theMolisticView

A new journey in education

Archive for the ‘Future’ tag

XNA game studio at school

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Start this  at the start I guess.

Being a Play station user since the play station (one), and not into computers at the time I never really cared about the Xbox when I bought my PS2, or even early last year when I upgraded to the PS3. The first I had heard of Microsoft XNA Game Studio was in 2008 and it was totally by chance when having purchased the then new Microsoft Expression Studio. Microsoft Expression Studio came with 2005 Visual Studio. Now at the time I had only just been made a permanent teacher filling in at what is now my school and my position. I had at that time had little experience with computers except what I had to learn at University and what I had picked up during the many casual and temporary permanent positions I had, had since 2004 and had no interest in coding or  programming.

Fast forward to June 2010, I had spent the last 6 months trying to get year 10 into Flash games using their DER laptops. What a nightmare that was, the DET Lenovo’s struggle to power Flash projects, there is a constant issue with the Flash player plugin being out of date. So this quickly removed any enthusiasm the kids had. Around this time rumors of the new Windows Phone 7 started along with some of the then suggested capabilities of the phone. One of these was to play games, games that would be linked to an Xbox Live account. In one article that I read they linked to XNA Game Studio.  On arriving at that page I was amazed that this secret had been hidden away from me for so long. With a simple download you could make games for your PC or Xbox.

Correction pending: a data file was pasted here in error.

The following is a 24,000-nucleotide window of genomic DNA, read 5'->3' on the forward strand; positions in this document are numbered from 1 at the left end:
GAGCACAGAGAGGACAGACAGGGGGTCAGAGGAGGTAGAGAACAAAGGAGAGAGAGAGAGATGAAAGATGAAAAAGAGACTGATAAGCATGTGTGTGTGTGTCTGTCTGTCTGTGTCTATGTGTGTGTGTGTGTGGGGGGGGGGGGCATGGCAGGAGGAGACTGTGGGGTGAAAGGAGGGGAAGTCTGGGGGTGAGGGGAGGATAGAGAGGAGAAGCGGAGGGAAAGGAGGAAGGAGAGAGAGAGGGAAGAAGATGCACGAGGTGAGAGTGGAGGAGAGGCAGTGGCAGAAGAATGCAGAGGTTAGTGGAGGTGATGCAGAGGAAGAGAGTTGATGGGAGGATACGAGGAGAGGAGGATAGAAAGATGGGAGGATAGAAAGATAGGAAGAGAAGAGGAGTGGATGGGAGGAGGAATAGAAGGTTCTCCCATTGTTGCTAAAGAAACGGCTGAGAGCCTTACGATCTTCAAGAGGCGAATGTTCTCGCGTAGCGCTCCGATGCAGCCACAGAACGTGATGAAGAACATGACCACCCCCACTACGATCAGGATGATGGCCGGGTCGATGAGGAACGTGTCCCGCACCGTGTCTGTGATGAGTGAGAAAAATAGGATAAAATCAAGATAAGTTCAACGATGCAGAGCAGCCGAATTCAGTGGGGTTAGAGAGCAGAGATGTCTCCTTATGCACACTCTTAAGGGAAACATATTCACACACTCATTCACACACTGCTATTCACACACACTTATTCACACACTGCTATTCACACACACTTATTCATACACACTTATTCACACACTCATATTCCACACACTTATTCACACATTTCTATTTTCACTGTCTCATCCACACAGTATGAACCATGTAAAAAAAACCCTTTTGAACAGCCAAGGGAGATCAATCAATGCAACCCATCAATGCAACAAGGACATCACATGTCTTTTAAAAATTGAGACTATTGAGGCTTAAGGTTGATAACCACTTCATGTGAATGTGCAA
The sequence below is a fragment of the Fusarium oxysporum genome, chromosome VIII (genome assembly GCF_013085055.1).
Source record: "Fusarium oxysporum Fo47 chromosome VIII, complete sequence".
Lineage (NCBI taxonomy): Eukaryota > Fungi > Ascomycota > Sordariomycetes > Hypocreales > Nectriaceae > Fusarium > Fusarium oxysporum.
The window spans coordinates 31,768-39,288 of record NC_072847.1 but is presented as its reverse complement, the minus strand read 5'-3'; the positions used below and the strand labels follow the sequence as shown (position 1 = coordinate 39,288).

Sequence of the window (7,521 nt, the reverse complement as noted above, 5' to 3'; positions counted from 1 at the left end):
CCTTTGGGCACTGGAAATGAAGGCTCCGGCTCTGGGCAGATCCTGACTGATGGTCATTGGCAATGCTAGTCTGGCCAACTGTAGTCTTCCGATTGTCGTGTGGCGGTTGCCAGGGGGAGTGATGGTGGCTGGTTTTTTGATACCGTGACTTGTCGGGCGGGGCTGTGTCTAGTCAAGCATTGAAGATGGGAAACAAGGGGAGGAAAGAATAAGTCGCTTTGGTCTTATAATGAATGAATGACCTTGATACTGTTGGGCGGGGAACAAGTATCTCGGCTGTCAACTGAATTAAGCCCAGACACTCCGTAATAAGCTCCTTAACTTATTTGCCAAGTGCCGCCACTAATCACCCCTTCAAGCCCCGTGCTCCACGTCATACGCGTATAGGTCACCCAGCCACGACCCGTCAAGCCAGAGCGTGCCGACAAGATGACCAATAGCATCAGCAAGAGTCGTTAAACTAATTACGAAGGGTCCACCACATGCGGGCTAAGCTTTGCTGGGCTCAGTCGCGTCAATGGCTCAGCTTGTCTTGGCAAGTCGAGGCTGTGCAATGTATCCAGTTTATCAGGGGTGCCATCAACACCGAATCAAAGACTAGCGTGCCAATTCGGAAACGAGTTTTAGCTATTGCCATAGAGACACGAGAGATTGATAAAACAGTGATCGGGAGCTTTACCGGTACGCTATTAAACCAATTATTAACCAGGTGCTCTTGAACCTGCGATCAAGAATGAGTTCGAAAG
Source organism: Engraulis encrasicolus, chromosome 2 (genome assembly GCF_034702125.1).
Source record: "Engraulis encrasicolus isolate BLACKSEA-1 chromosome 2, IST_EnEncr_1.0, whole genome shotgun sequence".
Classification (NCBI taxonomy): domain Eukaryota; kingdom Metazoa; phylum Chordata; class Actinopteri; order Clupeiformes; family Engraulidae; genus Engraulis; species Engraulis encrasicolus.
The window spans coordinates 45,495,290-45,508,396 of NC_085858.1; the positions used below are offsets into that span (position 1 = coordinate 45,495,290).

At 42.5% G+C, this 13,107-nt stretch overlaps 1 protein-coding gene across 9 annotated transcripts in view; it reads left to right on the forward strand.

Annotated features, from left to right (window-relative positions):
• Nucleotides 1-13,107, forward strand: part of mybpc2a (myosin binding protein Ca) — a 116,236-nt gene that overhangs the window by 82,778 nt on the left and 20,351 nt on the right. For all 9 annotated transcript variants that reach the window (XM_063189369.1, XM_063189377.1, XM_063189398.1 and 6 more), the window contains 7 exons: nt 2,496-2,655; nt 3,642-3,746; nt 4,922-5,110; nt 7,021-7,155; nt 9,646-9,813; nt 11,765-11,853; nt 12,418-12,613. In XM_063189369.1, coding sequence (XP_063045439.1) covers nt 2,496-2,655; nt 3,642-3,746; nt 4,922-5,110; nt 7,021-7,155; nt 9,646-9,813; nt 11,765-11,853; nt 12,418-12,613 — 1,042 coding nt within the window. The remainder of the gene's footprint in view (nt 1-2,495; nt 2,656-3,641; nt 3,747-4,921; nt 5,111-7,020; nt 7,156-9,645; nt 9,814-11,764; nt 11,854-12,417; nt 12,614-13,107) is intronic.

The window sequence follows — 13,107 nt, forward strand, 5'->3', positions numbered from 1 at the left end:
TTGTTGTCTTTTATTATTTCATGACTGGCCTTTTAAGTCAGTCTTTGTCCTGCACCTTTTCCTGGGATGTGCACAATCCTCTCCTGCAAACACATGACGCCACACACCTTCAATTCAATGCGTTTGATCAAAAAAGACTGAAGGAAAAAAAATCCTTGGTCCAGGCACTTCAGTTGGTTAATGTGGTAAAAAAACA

So immediately I download the development tools which were available at the time and then went in search of books which would help me in learning how to make games. I spent most of the school holidays reading through books and coming up with ideas for my multimedia classes.

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February 5th, 2011 at 5:23 am

Is it me or is it them

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I am struggling this year to come to terms with a proportion of my students in Construction. Since they started last year, my year 12 group has had a large group within the cohort that simply do not attempt to participate in any way, they will not even contribute to cleaning up.

This trend appears to now be starting in the new year 11 Construction cohort as well. This year the school has made all VET courses afternoon blocks instead of 3 periods week in an attempt to re-engage the students and have a more meaningful work like appeal. This on the face of it appears not to have worked for a minority of the cohort.

Now, I realise why many students choose Industrial Arts subjects for their HSC, though I have never had a classes before containing so many disengaged students.

Even workplacement and the week out of school does not engage these students. I currently have 9 out of 18 students who are yet to complete their first 35 hours of workplacement and another 6 who are not willing to complete their final 35 hours. This drives me insane, as unlike other HSC subjects there is not a feasible way in which to N award Construction students to a constructive out come.